The Ultimate Remote Work Policy (In 3 Words)
With corona virus hitting the world, it seems impossible to open a browser or app without remote work tips being shoved down your throat. From the random corners of the internet all kinds of self-proclaimed experts share 'ideas' as if they were rocket science.
Three little words
Screw the so-called tips. The one thing you need to do well as an organization is summed up in policy that looks like this: "We trust you."
We trust you. That's all. There's nothing more to it. Support your staff in whatever it is they need and stop treating them like kids.
Remote micromanagement at work
If you're looking for a great example of what trust does not look like, here's inspiration from the Wall Street Journal...
And this is a company with highly educated journalists covering the world's most complex topics? Asking staff to let their manager know when they are about to take a dump?
The Ultimate Remote Work Policy (In 3 Words)
It becomes painfully clear we have a long way to go to turn organizations into liberated, engaging, and inspiring workplaces!
There is another approach
For positive inspiration, it's always a good idea to look at the guys and girls at Basecamp. Here's a proper approach to a crisis like this:
In other words: "We trust you".
Nothing reveals character like a crisis. As many organizations are in the midst of crisis right now, what examples (good and bad) have you come across?
Drop them in the comments below.
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"One thing I wanted to reinforce is that the health of you and your family are the primary priority here with all the actions we have asked you to take.
For those people that are scheduled to be in the office but if you feel uncomfortable travelling on public transport or you are showing any symptoms of a cold / flu or if you need to stay home to care for a person, you have my full support to work from home."
'Unfortunately anxiety is always open for business' this struck a powerful chord with me.
For all the amazing things media, social media and the web can give us including the power of communication, information and connection, I think this sentence shows what can also happen and it can be exasperated by all of these wonderful things. Keeping business messages authentic, simple, human and supportive can be a real help in tough times.
I am happy that my company trust me. All employees are receiving daily tips how to better work from home not, like from WSJ. It is no longer 9 to 5. Many of us right now staying with kids at home and have to organize a day not only around work but home schooling. I just hople that many the practices will stay in the company after epidemic. More flexible working hours, more working from home (now it is limited), less bureaucracy, less strict procedures for everything, less printing.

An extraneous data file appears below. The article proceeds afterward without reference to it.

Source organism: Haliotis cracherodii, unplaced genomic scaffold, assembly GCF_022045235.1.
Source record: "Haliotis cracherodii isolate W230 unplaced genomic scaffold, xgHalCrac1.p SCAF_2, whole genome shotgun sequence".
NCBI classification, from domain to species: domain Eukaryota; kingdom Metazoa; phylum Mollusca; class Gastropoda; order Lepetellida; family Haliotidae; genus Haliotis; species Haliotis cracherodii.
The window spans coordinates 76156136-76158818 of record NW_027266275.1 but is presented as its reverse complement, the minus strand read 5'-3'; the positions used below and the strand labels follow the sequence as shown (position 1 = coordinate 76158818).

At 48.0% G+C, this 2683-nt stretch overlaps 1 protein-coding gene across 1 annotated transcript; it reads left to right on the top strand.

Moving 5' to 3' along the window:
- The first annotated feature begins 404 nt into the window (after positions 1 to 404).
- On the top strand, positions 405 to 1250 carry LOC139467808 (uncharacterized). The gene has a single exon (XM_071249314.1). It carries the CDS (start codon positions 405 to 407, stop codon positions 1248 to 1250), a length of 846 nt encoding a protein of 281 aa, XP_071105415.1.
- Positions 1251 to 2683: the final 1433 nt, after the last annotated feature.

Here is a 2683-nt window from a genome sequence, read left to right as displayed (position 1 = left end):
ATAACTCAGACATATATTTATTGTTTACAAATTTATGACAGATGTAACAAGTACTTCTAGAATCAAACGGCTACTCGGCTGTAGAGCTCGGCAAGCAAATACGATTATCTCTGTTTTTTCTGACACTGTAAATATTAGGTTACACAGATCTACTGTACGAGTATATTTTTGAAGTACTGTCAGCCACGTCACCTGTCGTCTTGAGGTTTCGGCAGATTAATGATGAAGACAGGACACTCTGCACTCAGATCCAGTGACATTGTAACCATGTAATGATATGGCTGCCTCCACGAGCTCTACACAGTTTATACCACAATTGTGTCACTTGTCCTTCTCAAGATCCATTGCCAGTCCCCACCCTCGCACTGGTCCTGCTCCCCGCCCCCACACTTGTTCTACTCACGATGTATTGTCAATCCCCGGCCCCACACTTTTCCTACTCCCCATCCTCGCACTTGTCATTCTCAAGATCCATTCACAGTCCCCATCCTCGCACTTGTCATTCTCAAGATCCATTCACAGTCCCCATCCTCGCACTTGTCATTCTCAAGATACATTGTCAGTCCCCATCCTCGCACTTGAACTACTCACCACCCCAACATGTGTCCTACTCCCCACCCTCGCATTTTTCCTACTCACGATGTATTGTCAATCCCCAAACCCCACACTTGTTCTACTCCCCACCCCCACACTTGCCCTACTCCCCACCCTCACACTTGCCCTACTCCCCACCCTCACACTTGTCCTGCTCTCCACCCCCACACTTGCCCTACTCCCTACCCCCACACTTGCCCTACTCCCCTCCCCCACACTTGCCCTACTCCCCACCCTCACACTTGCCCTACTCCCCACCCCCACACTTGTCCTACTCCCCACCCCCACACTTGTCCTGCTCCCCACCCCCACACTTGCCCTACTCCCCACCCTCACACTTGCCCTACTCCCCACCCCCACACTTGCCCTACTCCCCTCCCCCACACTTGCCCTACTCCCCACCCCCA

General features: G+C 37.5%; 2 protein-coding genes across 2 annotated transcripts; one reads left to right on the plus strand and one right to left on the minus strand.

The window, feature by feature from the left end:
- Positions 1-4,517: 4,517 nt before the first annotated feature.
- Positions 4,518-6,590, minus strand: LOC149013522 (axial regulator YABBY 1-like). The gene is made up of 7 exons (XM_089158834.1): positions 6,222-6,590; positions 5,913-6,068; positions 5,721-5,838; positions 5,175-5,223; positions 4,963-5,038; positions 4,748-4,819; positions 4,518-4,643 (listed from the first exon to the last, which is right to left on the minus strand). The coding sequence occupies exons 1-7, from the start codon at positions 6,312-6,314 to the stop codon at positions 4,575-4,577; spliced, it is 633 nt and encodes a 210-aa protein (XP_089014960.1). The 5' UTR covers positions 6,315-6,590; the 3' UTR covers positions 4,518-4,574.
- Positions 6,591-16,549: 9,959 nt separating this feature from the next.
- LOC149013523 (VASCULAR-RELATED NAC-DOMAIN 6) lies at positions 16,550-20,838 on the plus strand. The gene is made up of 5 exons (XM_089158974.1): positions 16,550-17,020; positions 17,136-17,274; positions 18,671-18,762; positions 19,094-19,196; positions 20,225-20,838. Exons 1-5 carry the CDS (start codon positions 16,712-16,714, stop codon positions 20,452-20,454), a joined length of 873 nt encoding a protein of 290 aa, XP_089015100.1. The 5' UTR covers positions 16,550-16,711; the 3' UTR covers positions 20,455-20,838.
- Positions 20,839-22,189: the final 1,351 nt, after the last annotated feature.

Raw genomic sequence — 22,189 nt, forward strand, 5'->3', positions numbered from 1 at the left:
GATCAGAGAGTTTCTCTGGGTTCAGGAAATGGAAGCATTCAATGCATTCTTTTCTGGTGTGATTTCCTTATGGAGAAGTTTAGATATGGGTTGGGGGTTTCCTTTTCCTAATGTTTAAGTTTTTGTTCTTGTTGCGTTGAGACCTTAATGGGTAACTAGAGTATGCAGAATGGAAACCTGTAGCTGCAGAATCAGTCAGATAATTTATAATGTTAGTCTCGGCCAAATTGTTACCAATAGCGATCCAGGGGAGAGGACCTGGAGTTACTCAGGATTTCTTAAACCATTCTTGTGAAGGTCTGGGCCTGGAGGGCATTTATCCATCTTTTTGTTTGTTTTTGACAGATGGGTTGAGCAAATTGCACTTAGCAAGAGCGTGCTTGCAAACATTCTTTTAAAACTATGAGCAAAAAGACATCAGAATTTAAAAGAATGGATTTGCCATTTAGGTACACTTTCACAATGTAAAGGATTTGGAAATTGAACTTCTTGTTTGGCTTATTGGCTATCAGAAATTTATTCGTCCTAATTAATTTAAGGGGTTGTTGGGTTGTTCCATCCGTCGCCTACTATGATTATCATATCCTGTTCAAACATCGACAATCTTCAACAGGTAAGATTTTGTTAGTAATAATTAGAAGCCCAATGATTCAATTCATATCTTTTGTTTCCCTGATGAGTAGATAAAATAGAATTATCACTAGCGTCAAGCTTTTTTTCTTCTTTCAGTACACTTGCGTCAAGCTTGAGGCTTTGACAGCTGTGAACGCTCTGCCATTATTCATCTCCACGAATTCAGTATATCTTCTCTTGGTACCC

First of all Joost and Pim, thank you for your very inspiring book. It was long in coming but worth the wait !! :)
I think i would add 2 words and an exclamation point to your suggested ultimate work policy: "Of course we trust you!" . "I Trust You" often implies a bit of a threat: "I trust you and so you'd better not violate it or else..." Real trust is letting go of any control knowing that the person will not harm you when you are vulnerable.
again, thank you.
Hey :) I'm in France and I work for a swiss company, www.ricardo.ch. And we had exactly the same communication as Basecamp: do what you can, but your top priority is your family. No need for you to use your holidays. We will cover you even if you cannot do all your. hours.
That's so great to have this trust. It gives the employees more security and I really think it's a win-win way to do.
This is just the experience some leaders and businesses need to show them that they can embrace new ways of working and get the same or more results out of their teams. It forces the hand of those who don't trust! It could change the way some teams work for ever (and that's a good thing)
great extracts to share with our clients - for them to feel what will boost people and their productivity and creativity (and continue business as usual as much as possible with kids at home), and what will hijack their amygdala and possibly lead to disengagement/working out of obligation(or not).